In Case There's a Fox is a picture book appropriate for reading to very small children, even when they are not yet literate.
If you do not want to read it to your child, it is even available in an audio format. Of course, just because it is nice for children does not mean that an adult might not enjoy it, too.
When Sword Met Bow is another of my children's stories. It is based on my real experiences of adopting a baby chimpanzee, and it is a good book to give to a toddler when a new baby is expected in the family.
My third children's book is Ping & the Snirkelly People. It is a chapter book about a little girl from China who learns English by total immersion in a first grade classroom in the United States.
Now some reviewers of Ping & the Snirkelly People have expressed the opinion that though the language in the book might be right for an early chapter book, the ideas are too sophisticated and might be disturbing. Mind you, there is nothing sexual in the book, though the word infidelity does get parsed. The disturbing element is the clash between cultures and a protagonist, who though a child , is not religious.
The question of whether a book is right for children is rather involved, and I have written about it before here:
In discussions about what books are appropriate for children, three issues dominate:
1) Reading Fluency
2) Reading Comprehension
3) Taboo Subject Matter
Ping & the Snirkelly People is a book that shows how reading fluency can sometimes predate reading comprehension. If Ping had been forced to show good comprehension right at the start of the year, she would not have ended in a high reading group, despite her fluency, which was better than that of most native speakers.
Hyperlexic children are often better at fluency than comprehension. Dyslexics have far better comprehension than fluency. Sometimes an older illiterate who is trying to learn how to read is embarrassed by the childish subject matter he is expected to master. This is touched on briefly in Theodosia and the Pirates.
Today I came across a shocking blog post about what passes for third grade reading in Tennessee schools under the AR reading program:
What I find most shocking is not the subject matter but the crudeness and vulgarity of excerpts such as these:
The Accelerated Reader is a computer program put out by Renaissance Learning. Along with an assessment testing system called STAR Reading Assessment, this private company has cornered the market in defining the reading levels, books that students can read for school credit and testing for assessment of reading achievement. Since they are the ones who write the tests that determine how a student is doing, they know exactly how to prepare a student for the eventual testing. The daily tests that students are given as AR tests involve the same sort of process that students will undergo once a year to determine their level of achievement. Their assessed reading level then determines which books they are allowed to read.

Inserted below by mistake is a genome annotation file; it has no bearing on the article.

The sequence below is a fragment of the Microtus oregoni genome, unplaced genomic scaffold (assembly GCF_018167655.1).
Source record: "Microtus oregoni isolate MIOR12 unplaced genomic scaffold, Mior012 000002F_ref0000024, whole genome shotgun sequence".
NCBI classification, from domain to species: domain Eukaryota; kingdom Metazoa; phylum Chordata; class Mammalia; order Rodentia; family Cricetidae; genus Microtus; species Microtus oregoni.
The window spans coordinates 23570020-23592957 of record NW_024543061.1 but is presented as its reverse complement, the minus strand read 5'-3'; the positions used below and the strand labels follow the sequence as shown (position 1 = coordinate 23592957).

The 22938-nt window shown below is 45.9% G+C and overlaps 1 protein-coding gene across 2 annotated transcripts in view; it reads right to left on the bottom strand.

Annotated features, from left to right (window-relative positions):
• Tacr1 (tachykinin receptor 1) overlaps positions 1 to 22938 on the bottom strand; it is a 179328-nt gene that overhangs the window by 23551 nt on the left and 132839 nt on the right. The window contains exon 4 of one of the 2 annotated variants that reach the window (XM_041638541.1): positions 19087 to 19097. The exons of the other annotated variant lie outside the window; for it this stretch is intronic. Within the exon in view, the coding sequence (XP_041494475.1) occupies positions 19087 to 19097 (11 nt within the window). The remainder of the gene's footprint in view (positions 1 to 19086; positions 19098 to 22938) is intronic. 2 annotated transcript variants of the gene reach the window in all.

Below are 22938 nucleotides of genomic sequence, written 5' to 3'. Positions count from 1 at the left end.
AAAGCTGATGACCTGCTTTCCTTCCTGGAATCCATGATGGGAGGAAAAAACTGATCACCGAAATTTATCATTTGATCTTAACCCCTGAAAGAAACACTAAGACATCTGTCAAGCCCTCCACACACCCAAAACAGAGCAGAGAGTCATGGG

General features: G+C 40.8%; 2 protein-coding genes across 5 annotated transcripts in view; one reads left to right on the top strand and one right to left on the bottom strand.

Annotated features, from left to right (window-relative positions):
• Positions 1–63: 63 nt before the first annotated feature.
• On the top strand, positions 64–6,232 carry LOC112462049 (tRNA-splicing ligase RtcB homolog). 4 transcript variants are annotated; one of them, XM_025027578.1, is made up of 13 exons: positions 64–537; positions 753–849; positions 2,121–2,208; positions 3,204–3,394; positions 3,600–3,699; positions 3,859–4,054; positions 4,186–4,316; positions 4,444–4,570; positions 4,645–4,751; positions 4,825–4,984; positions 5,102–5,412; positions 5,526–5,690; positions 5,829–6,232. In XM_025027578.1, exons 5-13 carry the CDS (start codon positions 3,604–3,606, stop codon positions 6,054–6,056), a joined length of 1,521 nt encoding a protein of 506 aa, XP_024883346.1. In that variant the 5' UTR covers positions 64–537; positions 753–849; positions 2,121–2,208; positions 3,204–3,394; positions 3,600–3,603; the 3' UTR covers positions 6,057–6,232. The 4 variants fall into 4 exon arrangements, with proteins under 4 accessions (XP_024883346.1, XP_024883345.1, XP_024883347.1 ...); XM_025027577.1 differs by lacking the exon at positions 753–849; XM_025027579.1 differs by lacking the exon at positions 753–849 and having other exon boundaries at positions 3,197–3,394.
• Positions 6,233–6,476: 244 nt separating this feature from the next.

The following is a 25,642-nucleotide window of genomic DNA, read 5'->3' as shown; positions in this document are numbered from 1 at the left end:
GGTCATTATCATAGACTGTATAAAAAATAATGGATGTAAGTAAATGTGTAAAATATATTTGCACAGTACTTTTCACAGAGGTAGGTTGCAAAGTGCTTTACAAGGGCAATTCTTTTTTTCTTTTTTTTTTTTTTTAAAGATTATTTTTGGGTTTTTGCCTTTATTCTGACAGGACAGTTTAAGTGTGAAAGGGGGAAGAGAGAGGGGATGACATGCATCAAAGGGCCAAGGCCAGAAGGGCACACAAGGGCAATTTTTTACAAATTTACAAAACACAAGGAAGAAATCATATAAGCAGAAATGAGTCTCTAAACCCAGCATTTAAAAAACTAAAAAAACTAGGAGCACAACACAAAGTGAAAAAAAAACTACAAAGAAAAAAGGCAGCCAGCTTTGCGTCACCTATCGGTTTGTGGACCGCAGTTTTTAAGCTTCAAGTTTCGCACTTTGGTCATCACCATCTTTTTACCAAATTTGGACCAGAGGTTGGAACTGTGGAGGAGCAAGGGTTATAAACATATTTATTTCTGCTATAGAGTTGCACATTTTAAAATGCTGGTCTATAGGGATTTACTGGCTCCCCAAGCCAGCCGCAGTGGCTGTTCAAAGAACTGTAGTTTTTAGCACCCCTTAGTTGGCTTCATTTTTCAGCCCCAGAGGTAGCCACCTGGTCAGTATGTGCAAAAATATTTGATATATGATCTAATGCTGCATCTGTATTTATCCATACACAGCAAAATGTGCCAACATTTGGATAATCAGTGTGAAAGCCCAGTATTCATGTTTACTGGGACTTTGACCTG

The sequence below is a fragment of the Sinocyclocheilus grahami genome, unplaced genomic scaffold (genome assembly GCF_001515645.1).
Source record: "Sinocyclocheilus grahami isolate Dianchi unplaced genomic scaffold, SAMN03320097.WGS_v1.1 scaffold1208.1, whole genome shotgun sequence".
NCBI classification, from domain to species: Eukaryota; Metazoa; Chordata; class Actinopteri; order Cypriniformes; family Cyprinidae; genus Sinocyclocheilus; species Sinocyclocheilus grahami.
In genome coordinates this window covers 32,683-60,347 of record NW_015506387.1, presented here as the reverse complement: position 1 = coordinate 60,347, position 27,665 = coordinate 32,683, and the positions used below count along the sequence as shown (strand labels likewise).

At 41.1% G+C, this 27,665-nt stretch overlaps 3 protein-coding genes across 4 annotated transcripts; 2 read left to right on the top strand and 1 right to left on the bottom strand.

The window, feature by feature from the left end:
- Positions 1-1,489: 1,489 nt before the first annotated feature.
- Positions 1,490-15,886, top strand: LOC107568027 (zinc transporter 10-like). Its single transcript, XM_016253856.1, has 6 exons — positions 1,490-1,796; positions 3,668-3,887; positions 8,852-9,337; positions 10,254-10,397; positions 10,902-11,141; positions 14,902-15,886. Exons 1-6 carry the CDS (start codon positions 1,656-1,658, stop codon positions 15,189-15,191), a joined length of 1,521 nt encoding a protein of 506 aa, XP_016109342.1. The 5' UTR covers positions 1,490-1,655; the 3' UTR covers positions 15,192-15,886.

According to the MommaBears blog, Renaissance Learning has four registered lobbyists in the state of Tennessee alone. They have received a forty million dollar investment from Google. Under mandatory public education and crony capitalism, they have a virtual monopoly on setting both the reading and math curricula in public schools throughout the country.
Because teachers have nothing to do with selecting the reading material or testing the children on what they have read, it is possible for third grade children to be educated in the finer points of sexual slang and crudities without anyone being any the wiser, except for the ever-watchful computers at Renaissance Learning who keep a cloud-based database on each child.
When someone did notice and complain, Renaissance Learning replied that there was a technical difference between "reading level" and "interest level", implying that this comic book was intended for socially or sexually advanced children with a below-grade reading level rather than for the average child reading at grade level. To forestall any further complaints, they had now set the "interest level" to sixth grade, rather than third grade. But it was still a third grade reader, because of the lack of grammatical complexity in the sentences.
Here is where it might help us to refer to the old McGuffey Readers to see how low we have sunk.
A sample page from the third grade reader reveals a rather challenging level of grammatical complexity and diction.
Both the level of interest and the reading level appear to be much higher than in the Accelerated Reader.
What is an appropriate book for a third grader? Ultimately, it depends on the individual third grader and the parents of the child. That's why the government and the corporations that lobby it should have no say in the matter.
Is Theodosia and the Pirates a book for children? No, it is not. But I cannot help but think that it is far less vulgar than what is passing for children's books in the public school system these days.